Renowned American architect Frank Lloyd Wright would have turned 149 on Wednesday. The monumental figure designed 1,114 architectural works — 532 of which were completed— before his death in 1959.
In honor of his birthday, the above photos represent 15 of his best-known ones, from the Guggenheim museum in New York City, which he wanted to feel like "a curving wave that never breaks" (LIFE, Nov. 2, 1959), to the office building the Wisconsin native designed for a wax-polish company in a "drab section" of Racine, which was meant to be "as inspiring a place to work in as any cathedral ever was to worship in" (May 8, 1939). As LIFE summed up his portfolio in his 1959 obituary:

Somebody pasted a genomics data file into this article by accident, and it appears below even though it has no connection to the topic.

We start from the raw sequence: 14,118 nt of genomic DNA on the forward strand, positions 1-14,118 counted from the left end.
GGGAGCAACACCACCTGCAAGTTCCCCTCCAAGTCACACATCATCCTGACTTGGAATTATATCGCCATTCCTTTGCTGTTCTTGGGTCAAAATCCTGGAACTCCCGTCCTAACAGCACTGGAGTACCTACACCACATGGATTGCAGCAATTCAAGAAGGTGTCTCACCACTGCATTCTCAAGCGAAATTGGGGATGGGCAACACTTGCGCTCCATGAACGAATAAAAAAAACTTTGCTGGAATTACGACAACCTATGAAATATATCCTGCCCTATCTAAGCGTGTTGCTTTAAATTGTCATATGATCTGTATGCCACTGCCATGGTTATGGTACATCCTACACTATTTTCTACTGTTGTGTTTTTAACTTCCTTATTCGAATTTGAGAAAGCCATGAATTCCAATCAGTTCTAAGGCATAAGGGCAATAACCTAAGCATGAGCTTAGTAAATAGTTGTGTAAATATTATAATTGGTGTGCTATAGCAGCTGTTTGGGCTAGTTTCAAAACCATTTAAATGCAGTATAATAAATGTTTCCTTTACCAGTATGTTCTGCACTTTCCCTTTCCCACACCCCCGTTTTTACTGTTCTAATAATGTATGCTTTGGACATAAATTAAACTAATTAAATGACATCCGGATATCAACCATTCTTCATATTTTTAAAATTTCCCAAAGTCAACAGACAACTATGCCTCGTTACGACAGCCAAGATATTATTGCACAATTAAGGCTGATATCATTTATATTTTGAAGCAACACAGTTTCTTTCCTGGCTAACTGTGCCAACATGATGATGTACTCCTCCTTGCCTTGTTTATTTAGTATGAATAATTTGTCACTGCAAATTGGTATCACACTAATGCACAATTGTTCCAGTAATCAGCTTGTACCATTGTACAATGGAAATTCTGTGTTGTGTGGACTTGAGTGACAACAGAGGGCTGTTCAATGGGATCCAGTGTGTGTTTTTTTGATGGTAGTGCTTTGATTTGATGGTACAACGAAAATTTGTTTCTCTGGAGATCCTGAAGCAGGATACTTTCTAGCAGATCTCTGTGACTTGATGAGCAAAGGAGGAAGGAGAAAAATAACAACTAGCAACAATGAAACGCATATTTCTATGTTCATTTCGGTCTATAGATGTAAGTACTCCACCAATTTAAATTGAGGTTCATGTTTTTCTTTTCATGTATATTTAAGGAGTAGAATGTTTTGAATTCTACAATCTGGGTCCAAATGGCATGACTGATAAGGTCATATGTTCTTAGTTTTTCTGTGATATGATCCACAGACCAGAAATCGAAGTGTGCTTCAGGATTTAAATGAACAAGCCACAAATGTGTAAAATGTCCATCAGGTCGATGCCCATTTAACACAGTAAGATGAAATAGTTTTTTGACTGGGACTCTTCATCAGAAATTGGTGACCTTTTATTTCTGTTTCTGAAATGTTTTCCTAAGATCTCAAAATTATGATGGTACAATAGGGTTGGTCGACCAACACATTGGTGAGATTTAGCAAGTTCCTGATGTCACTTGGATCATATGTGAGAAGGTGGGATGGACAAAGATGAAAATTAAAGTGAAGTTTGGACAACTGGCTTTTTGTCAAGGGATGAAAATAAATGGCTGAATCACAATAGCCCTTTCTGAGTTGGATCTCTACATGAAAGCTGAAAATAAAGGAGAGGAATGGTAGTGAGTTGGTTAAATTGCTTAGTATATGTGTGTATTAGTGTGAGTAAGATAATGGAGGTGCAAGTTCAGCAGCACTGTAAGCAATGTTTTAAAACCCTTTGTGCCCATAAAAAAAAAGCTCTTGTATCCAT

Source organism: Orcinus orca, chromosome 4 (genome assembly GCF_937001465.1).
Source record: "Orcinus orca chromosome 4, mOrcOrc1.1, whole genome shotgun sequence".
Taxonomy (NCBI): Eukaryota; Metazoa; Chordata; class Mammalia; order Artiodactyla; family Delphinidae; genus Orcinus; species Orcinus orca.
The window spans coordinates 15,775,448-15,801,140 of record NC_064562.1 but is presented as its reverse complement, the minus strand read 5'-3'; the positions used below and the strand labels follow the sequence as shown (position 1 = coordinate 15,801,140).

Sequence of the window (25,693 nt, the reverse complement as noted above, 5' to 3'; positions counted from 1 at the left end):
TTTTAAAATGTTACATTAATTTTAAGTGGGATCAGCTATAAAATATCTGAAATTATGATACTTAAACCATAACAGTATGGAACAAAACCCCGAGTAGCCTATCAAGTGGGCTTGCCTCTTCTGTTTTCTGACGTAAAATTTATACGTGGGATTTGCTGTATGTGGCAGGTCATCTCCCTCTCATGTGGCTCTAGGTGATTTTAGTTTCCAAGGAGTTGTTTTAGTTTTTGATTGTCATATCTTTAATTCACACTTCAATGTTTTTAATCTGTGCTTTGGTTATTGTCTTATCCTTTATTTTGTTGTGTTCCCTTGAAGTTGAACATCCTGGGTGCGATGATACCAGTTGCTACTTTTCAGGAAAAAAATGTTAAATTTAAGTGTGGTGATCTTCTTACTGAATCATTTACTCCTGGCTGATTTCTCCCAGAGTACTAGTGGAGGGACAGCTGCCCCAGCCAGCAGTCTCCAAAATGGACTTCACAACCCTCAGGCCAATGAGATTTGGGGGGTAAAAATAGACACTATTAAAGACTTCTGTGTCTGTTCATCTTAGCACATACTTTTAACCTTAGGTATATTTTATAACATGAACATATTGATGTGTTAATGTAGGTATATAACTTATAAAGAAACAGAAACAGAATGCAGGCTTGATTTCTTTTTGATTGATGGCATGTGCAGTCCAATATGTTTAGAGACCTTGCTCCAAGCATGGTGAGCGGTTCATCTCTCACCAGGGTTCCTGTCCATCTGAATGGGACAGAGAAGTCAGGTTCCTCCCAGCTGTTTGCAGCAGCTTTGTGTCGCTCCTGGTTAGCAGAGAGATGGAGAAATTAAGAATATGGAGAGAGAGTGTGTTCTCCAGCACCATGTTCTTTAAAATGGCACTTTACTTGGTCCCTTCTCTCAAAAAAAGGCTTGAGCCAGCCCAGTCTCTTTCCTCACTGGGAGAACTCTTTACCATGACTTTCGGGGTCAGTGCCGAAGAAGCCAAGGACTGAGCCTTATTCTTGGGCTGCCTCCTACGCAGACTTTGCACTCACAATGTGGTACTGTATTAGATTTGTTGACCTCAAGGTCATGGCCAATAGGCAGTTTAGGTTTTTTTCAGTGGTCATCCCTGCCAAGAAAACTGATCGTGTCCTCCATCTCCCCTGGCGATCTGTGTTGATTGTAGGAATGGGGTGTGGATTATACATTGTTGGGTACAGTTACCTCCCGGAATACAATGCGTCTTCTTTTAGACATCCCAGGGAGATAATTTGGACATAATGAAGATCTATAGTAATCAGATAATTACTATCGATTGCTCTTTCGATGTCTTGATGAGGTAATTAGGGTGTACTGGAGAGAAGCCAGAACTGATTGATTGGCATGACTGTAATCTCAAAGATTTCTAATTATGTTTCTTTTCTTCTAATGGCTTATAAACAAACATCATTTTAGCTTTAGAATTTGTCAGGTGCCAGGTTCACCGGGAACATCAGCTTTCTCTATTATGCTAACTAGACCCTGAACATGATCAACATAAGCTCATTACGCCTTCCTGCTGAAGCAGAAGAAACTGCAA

His low-slung houses, with their massive chimneys and slablike walls "married to the ground," created a sensation in an era when ornate mansions were the vogue. His office buildings, with their golf-tee columns, their spiky or rounded towers, were striking phenomena amid the rectangular steel structures that came to dominate U.S. cities.
In addition to being known for sprawling oases like Taliesin West in Scottsdale, Ariz., he was also notorious for going over-budget (perhaps not surprisingly, given his taste in luxuries like velvet knickers). For instance, at one point he considered applying a gold leaf coating to the concrete surfaces of Fallingwater, the personal home of Kaufmann's Department Store owners in Bear Run, Pa. (and the subject of the Jan. 17, 1938 cover of TIME). Thus, LIFE concluded in its Aug. 12, 1946 issue that he had "one dominant trait of character; an absolute inability to endure confinement of any sort."